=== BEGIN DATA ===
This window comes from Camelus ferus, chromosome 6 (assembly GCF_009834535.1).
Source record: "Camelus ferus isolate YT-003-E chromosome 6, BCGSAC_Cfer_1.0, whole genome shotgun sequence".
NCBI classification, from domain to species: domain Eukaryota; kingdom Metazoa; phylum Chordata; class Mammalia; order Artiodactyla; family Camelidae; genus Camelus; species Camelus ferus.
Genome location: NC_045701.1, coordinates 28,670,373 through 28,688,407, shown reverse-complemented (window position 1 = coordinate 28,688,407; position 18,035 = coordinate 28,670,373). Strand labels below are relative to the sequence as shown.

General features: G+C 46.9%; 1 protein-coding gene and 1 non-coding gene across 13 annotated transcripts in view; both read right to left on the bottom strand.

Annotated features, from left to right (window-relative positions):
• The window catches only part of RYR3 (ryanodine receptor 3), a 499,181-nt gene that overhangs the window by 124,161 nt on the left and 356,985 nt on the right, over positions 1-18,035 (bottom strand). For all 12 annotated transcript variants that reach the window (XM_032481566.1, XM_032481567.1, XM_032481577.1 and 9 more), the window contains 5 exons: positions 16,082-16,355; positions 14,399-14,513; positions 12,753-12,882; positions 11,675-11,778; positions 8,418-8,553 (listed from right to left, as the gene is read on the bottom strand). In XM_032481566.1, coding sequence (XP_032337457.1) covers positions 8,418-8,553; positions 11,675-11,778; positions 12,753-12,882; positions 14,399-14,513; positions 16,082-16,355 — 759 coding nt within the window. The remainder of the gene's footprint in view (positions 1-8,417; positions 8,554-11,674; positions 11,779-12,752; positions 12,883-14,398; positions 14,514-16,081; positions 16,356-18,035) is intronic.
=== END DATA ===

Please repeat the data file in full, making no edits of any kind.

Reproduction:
This window comes from Camelus ferus, chromosome 6 (assembly GCF_009834535.1).
Source record: "Camelus ferus isolate YT-003-E chromosome 6, BCGSAC_Cfer_1.0, whole genome shotgun sequence".
NCBI classification, from domain to species: domain Eukaryota; kingdom Metazoa; phylum Chordata; class Mammalia; order Artiodactyla; family Camelidae; genus Camelus; species Camelus ferus.
Genome location: NC_045701.1, coordinates 28,670,373 through 28,688,407, shown reverse-complemented (window position 1 = coordinate 28,688,407; position 18,035 = coordinate 28,670,373). Strand labels below are relative to the sequence as shown.

General features: G+C 46.9%; 1 protein-coding gene and 1 non-coding gene across 13 annotated transcripts in view; both read right to left on the bottom strand.

Annotated features, from left to right (window-relative positions):
• The window catches only part of RYR3 (ryanodine receptor 3), a 499,181-nt gene that overhangs the window by 124,161 nt on the left and 356,985 nt on the right, over positions 1-18,035 (bottom strand). For all 12 annotated transcript variants that reach the window (XM_032481566.1, XM_032481567.1, XM_032481577.1 and 9 more), the window contains 5 exons: positions 16,082-16,355; positions 14,399-14,513; positions 12,753-12,882; positions 11,675-11,778; positions 8,418-8,553 (listed from right to left, as the gene is read on the bottom strand). In XM_032481566.1, coding sequence (XP_032337457.1) covers positions 8,418-8,553; positions 11,675-11,778; positions 12,753-12,882; positions 14,399-14,513; positions 16,082-16,355 — 759 coding nt within the window. The remainder of the gene's footprint in view (positions 1-8,417; positions 8,554-11,674; positions 11,779-12,752; positions 12,883-14,398; positions 14,514-16,081; positions 16,356-18,035) is intronic.